Water, Sewer and Refuse (Billing & FAQ)

NOTE: Effective with May billing, Water base rate: $33.00/3,000 gallons (Over 3,000 gallons = $3.50/M) Sewer rate: $28.00. Sewer rate will increase by an addtional $2.50 May 2020.

Property owners receive one, convenient postcard billing statement for Water, Sewer and Refuse services. Payment of services are due by the last day of the month. Late payments result in a $5.00 penalty. There is an administrative fee of $2.50 per customer.

Sewer and waste removal are flat fees, while each property or each unit on multi unit properties operates on a water meter.

Water: Water usage is calculated by reading the water meter from the road electronically each month. The monthly cost is figured using the previous month ending reading and the current month ending reading. The water rate is figured as 0-3,000 gallons of water usage=Base Rate $32.00 per unit/apt and anything over 3,000 gallons per unit/apt=$.0035 per gallon.

Sewer: Sewer rates are $25.50.

Refuse: The Village of Durand contracts with Advanced Disposal for waste removal within the Village limits and collects payment of $12.00 per unit/apt directly.

Front of billing postcard

Back of billing postcard

SEWER FAQ

Lead the Fight Against Back Ups!!

Don’t dispose of grease down your drains!  Improper disposal of grease can cause major problems in the property owner’s sewer lines, as well as in the District sewer lines. Large amounts of grease cause system interference and clogging of pumping equipment. Raw sewage in the pipes will attach to fats, oils and grease, creating globs that clog sewer lines. These globs of fat and waste are difficult to disinfect at the treatment plant and can allow disease-causing pathogens to enter streams and rivers.

Most people don’t realize the problems they are causing for themselves and the District when they pour fats, oils and grease down the drain.

Why did my sewer back up?

Sewers back-up for two reasons; either the line is blocked or more water is trying to flow into the main than it can hold.

When the main cannot handle all of the water that is coming into it, the water backs up to a higher level. Generally, the water comes up through floor drains, toilets and sinks in the lowest part of the houses that are at the low end of the sewer main. See the diagram below:

(image from Rockford Register Star)

Blockages in sewer mains can happen because the pipes become filled with debris, tree roots grow into the pipes and block the flow, or large objects, such as tree branches and rocks, are dumped into manholes.

Sewer blockages can result from grease used for cooking. Grease can solidify in the sewer lines and restrict other waste from passing through the line. The sources for grease which are common in the kitchen exceed just meat fat.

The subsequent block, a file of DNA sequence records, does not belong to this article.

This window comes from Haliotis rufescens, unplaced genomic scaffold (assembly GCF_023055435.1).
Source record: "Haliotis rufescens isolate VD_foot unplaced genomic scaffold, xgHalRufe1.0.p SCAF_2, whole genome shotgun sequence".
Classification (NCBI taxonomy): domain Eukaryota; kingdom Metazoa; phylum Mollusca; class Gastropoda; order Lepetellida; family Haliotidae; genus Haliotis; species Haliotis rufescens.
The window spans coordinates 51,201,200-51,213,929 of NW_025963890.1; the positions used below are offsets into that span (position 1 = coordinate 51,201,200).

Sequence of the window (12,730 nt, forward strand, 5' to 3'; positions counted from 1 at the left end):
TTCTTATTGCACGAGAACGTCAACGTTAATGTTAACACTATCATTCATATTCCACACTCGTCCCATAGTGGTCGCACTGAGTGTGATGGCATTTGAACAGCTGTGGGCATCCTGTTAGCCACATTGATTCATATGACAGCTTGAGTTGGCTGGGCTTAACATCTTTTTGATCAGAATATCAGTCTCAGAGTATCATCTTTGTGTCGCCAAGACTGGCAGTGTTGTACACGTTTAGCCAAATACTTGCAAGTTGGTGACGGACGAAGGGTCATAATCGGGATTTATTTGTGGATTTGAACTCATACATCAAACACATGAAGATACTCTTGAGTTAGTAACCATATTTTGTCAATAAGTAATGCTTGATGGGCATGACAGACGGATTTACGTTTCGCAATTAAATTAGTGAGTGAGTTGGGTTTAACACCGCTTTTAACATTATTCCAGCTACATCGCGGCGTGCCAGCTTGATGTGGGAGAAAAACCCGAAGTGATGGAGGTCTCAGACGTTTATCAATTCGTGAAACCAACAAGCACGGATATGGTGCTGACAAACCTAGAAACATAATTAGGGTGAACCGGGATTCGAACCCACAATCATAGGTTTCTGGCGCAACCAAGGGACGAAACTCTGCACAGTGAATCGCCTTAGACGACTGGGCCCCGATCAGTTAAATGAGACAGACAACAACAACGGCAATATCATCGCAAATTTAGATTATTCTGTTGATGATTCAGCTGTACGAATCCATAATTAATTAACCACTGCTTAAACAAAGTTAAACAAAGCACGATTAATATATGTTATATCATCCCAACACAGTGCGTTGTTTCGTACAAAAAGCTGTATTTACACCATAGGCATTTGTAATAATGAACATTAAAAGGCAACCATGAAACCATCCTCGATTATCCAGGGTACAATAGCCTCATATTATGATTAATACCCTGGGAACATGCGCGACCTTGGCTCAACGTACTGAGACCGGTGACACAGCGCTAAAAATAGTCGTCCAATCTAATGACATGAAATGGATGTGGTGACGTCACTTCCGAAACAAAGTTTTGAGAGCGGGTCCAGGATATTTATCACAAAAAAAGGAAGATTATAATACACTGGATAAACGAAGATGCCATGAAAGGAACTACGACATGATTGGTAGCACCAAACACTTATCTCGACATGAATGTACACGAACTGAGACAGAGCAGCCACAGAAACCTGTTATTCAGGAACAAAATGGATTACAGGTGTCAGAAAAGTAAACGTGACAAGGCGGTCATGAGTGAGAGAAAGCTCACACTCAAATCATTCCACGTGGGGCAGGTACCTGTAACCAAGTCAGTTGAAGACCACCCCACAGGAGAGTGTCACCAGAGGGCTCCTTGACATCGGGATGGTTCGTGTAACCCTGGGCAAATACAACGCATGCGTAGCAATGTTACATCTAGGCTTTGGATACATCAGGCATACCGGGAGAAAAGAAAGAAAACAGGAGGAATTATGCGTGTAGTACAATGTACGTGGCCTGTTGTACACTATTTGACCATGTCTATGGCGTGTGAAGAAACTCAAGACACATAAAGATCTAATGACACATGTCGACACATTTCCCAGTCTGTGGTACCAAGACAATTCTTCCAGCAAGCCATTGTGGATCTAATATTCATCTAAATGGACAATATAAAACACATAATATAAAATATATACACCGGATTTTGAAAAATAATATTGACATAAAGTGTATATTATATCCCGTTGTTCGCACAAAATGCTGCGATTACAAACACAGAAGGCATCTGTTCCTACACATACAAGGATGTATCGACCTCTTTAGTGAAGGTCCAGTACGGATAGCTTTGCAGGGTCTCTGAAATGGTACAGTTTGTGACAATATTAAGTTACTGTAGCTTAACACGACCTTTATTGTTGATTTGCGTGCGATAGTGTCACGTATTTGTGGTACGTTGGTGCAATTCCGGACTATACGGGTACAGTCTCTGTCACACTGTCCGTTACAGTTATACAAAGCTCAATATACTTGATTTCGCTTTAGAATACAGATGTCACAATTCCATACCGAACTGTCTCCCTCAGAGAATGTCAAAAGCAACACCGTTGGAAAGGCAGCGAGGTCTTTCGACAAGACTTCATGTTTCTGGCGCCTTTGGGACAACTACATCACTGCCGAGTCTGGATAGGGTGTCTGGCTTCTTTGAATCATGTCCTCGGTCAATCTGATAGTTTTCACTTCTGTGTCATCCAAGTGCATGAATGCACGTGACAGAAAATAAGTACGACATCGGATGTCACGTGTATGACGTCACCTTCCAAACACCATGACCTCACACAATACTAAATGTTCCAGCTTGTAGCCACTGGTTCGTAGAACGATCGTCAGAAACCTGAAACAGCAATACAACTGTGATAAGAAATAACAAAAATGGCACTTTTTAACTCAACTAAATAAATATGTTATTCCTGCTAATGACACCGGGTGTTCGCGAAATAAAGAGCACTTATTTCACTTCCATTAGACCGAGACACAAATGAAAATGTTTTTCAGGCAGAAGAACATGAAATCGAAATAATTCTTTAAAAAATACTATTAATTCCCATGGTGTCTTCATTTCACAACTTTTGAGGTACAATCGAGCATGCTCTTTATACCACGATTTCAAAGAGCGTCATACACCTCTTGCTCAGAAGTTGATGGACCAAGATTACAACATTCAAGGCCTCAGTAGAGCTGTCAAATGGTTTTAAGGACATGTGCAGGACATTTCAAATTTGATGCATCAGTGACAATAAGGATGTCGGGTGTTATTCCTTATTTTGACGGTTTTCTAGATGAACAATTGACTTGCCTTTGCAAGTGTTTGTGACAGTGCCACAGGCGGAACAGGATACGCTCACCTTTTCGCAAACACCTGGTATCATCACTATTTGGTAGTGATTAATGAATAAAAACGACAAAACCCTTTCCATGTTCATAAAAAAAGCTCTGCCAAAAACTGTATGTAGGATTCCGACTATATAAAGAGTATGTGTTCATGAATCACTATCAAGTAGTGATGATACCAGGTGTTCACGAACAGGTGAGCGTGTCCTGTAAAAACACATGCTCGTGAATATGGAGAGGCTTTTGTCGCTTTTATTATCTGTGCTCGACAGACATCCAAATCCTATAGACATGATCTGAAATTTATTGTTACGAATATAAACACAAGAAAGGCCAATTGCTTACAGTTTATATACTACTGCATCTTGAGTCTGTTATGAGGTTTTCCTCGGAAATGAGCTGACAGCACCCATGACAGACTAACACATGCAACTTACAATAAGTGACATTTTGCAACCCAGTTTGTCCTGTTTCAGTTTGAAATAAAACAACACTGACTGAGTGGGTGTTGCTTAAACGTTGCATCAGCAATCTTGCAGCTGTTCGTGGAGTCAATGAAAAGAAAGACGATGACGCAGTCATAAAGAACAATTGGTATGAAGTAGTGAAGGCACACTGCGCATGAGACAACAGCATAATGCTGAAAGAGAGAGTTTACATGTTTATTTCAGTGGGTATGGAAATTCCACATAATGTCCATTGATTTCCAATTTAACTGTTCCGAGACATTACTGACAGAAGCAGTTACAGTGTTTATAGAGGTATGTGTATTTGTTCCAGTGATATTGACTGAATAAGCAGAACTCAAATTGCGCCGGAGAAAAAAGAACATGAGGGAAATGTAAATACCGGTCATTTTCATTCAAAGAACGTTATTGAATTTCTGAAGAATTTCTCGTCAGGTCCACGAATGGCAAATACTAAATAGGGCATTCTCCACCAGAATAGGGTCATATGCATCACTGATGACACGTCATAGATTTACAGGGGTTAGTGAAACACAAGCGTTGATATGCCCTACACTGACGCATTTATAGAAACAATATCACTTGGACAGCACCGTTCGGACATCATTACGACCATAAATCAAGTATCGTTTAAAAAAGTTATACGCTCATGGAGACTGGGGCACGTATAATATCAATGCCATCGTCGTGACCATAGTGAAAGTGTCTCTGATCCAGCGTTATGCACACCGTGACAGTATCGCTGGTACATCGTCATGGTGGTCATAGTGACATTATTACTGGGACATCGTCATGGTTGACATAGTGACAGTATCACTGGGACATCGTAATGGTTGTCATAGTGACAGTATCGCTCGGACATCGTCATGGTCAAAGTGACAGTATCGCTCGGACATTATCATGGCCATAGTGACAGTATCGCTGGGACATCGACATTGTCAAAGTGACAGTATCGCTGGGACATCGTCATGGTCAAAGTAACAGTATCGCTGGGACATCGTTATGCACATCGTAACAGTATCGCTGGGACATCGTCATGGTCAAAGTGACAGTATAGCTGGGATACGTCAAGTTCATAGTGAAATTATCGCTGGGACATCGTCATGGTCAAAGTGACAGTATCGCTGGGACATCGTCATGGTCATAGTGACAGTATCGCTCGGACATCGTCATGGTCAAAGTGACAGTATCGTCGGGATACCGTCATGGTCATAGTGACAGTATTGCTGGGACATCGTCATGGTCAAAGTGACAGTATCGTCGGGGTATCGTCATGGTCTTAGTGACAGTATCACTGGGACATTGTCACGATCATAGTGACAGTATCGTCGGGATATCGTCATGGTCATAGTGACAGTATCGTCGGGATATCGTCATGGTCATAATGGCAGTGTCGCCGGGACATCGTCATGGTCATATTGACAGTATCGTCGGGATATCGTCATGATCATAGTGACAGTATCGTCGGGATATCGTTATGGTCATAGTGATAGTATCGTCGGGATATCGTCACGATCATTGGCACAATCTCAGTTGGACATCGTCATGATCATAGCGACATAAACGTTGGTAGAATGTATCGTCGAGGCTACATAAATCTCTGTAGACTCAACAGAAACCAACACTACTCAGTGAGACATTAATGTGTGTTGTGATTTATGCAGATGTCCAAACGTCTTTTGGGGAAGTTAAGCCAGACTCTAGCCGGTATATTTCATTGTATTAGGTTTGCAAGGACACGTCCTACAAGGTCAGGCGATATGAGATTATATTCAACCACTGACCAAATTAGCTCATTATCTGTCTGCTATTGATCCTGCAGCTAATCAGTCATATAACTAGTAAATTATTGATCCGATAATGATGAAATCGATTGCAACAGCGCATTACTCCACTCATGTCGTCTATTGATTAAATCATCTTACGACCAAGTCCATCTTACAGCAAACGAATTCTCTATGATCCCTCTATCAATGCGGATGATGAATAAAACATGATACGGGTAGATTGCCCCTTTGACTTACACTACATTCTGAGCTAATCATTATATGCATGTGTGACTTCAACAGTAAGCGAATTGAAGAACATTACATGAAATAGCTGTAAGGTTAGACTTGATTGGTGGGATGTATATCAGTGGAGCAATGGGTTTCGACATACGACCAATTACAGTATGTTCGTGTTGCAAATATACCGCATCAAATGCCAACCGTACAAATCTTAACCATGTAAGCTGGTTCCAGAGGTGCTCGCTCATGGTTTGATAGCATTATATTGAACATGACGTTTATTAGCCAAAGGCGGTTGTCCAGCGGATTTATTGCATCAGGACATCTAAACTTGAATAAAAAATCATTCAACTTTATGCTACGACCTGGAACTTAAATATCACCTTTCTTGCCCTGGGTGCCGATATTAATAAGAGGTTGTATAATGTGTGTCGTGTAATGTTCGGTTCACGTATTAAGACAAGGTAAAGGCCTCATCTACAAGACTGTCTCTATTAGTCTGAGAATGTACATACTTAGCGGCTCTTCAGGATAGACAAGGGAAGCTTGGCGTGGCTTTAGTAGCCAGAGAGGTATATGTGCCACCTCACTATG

The lines can also be blocked by items which are improperly flushed down the drain or toilet. Examples include disposable diapers, paper towels, feminine hygiene products, and washing machine lint.

A common cause of overcapacity flooding is the illegal connection of sump pumps to the sewer lines. Just 10 sump pumps can overfill the average residential sewer main during a storm. Gutters and drain tiles which are improperly diverted to the sanitary sewer may also lead to overcapacity flooding. The Sanitary District utilizes a Clear Water Inspection program to identify and correct these types of illegal connections.

Who's responsible for fixing my sewer

The Sanitary District is responsible for the maintenance of the sewer mains that run in the streets.

Individual property owners are responsible for the maintenance of the lines running from houses to the sewer mains.

Property owners also are responsible for any damage caused by blockages of the lines running from the house to the street. The District is responsible for problems in its lines only if the problem is due to negligence on the District’s part. There is no way for the District to control inappropriate debris from being placed into the sewer system.

Damage to your home from sewer backups might be covered by your homeowner or tenant’s insurance. Check with your agent.

If a problem is in the line from the house to the street the homeowner must first contact a licensed plumber to clear or repair your connector line.  If the contractor is unable to open the line and the problem is found to be within the public right-of-way, the contractor may call the Sanitary District for assistance.

Simple Rules to Avoid Sewer Backup Problems

Follow these simple rules to avoid sewer back-up problems, costly, labor-intensive cleaning and repairs and environmental damage:

  • Never pour grease down the drain. Even if you run hot water down the line, the grease cools quickly and solidifies as it moves through the sewer line. Once it cools and solidifies, it catches on roots and rough spots in the pipes, blocking the flow of sewage. This can result in back-ups. Hot water will not solve the problem!
  • Pour grease into a metal container, allow it to cool and place it in the garbage. A lid is required on a container holding liquid grease. You can freeze it for easier disposal.
  • You can pour cooled grease into a plastic bag.
  • Scrape grease and food from dishes and pans prior to washing. This type of waste can be placed in your trash.
  • Use a basket or strainer in the sink to catch greasy food scraps.
  • Restaurants, grocery stores, and delis are required to have a grease trap or grease interceptor and have it regularly pumped and cleaned.
  • Please do not flush wipes or other disposable cleaning cloths (even if they say “Flushable”)